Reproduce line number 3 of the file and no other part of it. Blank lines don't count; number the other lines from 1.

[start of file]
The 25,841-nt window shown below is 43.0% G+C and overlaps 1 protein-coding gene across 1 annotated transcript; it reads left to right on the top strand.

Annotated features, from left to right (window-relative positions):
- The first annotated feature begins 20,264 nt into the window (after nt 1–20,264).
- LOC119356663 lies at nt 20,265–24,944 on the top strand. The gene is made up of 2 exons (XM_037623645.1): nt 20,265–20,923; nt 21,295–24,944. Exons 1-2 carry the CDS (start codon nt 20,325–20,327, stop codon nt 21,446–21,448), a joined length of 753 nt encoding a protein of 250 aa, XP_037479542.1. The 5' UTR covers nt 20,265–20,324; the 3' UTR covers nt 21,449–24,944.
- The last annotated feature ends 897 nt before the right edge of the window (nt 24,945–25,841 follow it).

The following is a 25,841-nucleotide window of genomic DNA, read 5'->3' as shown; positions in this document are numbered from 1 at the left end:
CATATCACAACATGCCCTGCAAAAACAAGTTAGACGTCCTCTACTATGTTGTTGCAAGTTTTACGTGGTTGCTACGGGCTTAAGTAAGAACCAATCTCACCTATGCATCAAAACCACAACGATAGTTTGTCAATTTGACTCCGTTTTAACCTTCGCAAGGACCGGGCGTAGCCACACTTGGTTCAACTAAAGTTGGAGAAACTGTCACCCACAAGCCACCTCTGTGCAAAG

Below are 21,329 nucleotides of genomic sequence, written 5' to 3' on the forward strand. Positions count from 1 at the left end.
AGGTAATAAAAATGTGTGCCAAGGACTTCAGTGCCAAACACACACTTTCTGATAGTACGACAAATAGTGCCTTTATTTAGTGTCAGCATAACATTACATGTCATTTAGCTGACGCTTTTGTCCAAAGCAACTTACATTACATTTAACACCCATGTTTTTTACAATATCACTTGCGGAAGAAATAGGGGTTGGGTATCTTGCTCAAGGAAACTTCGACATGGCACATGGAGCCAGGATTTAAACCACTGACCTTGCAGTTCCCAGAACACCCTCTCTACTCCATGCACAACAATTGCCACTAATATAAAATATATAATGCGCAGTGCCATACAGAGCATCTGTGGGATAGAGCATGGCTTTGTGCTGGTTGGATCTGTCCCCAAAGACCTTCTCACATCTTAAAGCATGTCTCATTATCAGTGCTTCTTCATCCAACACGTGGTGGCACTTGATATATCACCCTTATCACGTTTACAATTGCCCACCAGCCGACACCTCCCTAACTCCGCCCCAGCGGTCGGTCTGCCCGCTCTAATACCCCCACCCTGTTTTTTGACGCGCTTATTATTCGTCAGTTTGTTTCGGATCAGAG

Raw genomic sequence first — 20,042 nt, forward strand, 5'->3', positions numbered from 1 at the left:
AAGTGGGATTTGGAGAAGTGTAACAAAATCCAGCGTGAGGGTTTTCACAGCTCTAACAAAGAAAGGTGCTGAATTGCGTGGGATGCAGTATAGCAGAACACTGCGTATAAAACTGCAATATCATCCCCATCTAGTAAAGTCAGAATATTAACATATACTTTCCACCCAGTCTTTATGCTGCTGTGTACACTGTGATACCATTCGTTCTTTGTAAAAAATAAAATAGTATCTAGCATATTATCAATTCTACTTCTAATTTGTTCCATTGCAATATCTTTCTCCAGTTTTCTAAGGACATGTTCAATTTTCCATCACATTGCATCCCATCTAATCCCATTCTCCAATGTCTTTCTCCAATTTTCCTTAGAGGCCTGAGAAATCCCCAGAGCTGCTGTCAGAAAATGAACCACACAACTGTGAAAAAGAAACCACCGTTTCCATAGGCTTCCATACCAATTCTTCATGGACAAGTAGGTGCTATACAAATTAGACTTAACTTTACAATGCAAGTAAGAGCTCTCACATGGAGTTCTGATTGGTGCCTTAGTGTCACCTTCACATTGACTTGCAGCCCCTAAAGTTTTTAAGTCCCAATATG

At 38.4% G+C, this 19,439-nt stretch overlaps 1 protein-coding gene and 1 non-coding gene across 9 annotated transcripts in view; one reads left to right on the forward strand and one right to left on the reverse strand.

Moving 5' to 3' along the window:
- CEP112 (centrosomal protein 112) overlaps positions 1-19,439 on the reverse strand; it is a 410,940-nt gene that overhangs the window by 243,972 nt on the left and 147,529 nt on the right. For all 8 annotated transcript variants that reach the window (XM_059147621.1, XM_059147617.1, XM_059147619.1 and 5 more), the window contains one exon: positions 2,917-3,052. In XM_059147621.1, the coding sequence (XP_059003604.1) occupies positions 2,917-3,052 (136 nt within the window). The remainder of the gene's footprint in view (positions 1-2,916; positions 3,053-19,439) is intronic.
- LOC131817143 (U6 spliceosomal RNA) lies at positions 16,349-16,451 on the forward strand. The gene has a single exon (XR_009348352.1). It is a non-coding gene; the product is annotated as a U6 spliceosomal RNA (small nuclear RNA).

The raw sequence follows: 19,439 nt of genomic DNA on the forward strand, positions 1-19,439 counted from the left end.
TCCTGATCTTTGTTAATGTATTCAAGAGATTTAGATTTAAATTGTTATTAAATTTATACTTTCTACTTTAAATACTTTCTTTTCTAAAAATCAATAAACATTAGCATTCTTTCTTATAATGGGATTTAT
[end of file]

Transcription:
- The first annotated feature begins 20,264 nt into the window (after nt 1–20,264).